A community partnership, including UW and WSU, cares for people and their animals

Bailey is itchy. And though this is probably too much information, his stools are runny. It’s likely he needs some vitamins, too. Like many humans going to their family doctor, Bailey — a dapper dog sporting a skull-and-crossbones bow tie — has a number of issues that require attention.

And Bailey is why a young man named Promo — who has some healthcare needs of his own— is at the One Health Clinic, a collaboration among New Horizons Ministries, Neighborcare Health, the University of Washington and Washington State University. It’s clear he loves his dog.

“I’ve had him for 10 years,” says Promo, running his hands through Bailey’s thick ginger coat. “He’s so soft, isn’t he?”

The strategy

Bailey and Promo are repeat visitors to the One Health Clinic, a place where youth experiencing homelessness can receive a health check-up alongside their companion animals. It is one of the few clinics in the U.S. — maybe the only clinic in the U.S. — to provide this simultaneous, dual form of care.

While it’s possible for a person experiencing homelessness to get medical care, it becomes harder when they have a companion animal; it’s quite likely that the animal won’t be allowed in the clinic. In this way, having a beloved companion might actually serve as a barrier to healthcare for the human in the relationship.

“It’s obvious that many people facing homelessness are deeply concerned about the health and well-being of their animals and may put those needs ahead of their own,” says Peter Rabinowitz, M.D. ’82, MPH, UW Medicine and UW School of Public Health faculty and director of the UW Center for One Health Research. “By creating a space that welcomes people and animals, we can better address the health needs of people in Seattle who need shelter.”

“By creating a space that welcomes people and animals, we can better address the health needs of people in Seattle who need shelter.”

- Peter Rabinowitz, M.D. ’82, MPH

Bringing everyone together

When Rabinowitz broached the idea of creating a dual-purpose clinic to Washington State University’s (WSU’s) College of Veterinary Medicine in Pullman, he was met with a great deal of enthusiasm. WSU veterinary students already had experience providing free veterinary care for similar populations in Spokane and Seattle, and they were excited to partner with the One Health Clinic.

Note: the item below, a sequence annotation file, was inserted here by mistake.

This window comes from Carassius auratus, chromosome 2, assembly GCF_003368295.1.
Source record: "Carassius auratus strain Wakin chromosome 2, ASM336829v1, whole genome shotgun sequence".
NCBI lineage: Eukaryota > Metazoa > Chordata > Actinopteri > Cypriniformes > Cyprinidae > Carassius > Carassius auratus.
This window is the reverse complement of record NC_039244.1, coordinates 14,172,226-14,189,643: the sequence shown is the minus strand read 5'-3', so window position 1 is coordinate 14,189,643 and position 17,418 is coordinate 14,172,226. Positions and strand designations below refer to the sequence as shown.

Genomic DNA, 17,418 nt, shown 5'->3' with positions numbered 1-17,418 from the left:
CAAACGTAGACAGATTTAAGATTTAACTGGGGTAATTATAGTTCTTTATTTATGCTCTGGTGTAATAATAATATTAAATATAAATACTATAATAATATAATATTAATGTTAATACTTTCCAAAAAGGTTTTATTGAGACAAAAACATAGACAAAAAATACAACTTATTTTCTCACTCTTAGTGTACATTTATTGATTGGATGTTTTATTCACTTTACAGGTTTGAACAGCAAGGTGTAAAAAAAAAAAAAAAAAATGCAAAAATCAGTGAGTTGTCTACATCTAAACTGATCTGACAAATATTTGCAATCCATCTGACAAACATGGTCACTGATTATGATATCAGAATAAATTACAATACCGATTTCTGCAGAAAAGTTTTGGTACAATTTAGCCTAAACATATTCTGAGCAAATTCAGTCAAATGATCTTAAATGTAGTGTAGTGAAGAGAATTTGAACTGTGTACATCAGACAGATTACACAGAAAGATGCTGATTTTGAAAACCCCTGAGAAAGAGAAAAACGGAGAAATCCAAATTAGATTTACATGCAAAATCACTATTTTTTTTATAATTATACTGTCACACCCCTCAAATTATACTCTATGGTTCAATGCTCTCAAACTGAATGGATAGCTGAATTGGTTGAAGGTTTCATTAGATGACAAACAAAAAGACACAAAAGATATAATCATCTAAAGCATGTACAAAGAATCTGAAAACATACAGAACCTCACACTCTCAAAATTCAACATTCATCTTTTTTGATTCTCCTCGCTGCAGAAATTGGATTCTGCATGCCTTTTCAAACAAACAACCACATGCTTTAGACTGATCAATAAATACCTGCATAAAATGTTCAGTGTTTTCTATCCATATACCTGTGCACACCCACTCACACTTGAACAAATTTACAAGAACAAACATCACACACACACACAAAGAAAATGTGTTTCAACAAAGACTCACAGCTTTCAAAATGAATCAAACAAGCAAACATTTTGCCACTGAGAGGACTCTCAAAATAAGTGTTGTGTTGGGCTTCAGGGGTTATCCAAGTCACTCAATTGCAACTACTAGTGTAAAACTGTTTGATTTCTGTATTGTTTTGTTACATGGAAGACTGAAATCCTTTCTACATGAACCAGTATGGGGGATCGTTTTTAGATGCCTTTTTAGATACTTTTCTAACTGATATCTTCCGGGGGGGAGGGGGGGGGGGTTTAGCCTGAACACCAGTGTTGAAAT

The clinic really found its footing when two other Seattle-based partners — already working together to provide medical care — entered the picture: Neighborcare Health, a program that aims to eliminate health disparities, and New Horizons Ministries, an agency that partners with youth and young adults facing homelessness to help them exit the streets and live sustainable lives.

“Neighborcare is doing UW and WSU students a big service by opening up their clinic for teaching activities,” says Rabinowitz. “And New Horizons is giving us the time and space to help the youth they serve.”

UW students were part of the picture, too. Medical, social work and nursing students involved with University District Street Medicine (UDSM) — a multidisciplinary student group that helps people facing homelessness in the U District — signed up to help with clinic flow and care coordination.

Anika Larson, MPH, is a first-year medical student. She waits with people at the One Health Clinic, making sure they feel engaged, helping them fill out paperwork, and recording connections between human and pet health.

“A huge part of my role is saying, ‘Well you came here with your animal, but if you’d like to see our nurse practitioner, she’s right there,” says Larson.

And, in fact, almost everyone agrees to talk with Neighborcare Health’s Anina Terry, ARNP. During that conversation, many young adults end up sharing their own health concerns — some of which, like fleabites, they may share with their pets. Then the youth visit the animal care team, where a WSU vet and veterinary students treat their companions.

While the humans and animals get the care they need, medical students like Larson learn important lessons in caring for future patients.

“It’s a good reminder to be gently curious and aware of the environment, and to be aware of the relationships that the person you are working with has in their life — whether that’s with animals or people,” she says.

Lowering barriers to loving care

It’s a chilly evening in January, and downstairs from the clinic, youth and young adults begin to arrive at New Horizons for a hot meal or shelter for the night. Everyone is invited to visit the One Health Clinic upstairs. Austin, a young man with PTSD, is one of them.

“I mainly care about my dog,” he says. “She’s really the only thing I have left in this world.”

By Eleanor Licata
Photos: Gemina Garland-Lewis

Learn more about the UW Center for One Health Research. The center explores linkages between humans, animals and their shared environment.